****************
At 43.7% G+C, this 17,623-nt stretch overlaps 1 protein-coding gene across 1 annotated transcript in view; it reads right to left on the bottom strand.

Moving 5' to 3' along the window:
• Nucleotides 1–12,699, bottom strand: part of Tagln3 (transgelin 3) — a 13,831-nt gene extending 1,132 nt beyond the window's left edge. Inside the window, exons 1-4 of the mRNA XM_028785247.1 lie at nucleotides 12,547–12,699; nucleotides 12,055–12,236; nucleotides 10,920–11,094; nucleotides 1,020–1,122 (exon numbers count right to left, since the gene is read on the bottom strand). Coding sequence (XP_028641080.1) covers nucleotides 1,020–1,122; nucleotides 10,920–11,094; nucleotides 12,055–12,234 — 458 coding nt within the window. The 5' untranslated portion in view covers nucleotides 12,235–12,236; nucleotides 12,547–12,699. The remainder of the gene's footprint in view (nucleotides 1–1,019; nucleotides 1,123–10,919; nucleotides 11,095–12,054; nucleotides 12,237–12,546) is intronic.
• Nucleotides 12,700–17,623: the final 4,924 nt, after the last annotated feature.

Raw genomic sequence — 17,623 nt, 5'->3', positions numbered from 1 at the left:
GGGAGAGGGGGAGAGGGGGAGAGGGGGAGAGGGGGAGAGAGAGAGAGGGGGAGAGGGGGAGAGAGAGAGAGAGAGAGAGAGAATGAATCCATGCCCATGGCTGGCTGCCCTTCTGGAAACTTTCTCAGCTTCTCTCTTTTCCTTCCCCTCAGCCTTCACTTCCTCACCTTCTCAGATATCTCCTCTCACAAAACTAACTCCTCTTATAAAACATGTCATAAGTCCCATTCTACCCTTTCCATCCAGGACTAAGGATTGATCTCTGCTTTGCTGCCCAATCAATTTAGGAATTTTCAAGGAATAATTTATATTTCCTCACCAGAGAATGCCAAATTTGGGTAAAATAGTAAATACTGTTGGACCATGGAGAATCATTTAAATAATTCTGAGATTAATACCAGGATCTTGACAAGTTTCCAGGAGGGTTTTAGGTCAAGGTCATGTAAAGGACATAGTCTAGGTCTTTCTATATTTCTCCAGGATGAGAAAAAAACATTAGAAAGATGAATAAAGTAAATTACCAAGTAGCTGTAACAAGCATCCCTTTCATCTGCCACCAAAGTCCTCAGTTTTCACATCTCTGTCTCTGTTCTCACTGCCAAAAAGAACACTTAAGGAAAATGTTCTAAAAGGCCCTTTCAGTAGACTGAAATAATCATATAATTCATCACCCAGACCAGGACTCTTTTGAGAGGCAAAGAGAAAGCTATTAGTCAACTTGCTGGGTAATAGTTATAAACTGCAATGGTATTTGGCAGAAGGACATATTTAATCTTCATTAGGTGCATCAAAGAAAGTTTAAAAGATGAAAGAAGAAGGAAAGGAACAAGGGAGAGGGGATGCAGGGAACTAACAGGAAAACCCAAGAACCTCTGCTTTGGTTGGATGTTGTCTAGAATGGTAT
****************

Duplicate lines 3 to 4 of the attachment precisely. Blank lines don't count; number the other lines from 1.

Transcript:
• Nucleotides 1–12,699, bottom strand: part of Tagln3 (transgelin 3) — a 13,831-nt gene extending 1,132 nt beyond the window's left edge. Inside the window, exons 1-4 of the mRNA XM_028785247.1 lie at nucleotides 12,547–12,699; nucleotides 12,055–12,236; nucleotides 10,920–11,094; nucleotides 1,020–1,122 (exon numbers count right to left, since the gene is read on the bottom strand). Coding sequence (XP_028641080.1) covers nucleotides 1,020–1,122; nucleotides 10,920–11,094; nucleotides 12,055–12,234 — 458 coding nt within the window. The 5' untranslated portion in view covers nucleotides 12,235–12,236; nucleotides 12,547–12,699. The remainder of the gene's footprint in view (nucleotides 1–1,019; nucleotides 1,123–10,919; nucleotides 11,095–12,054; nucleotides 12,237–12,546) is intronic.
• Nucleotides 12,700–17,623: the final 4,924 nt, after the last annotated feature.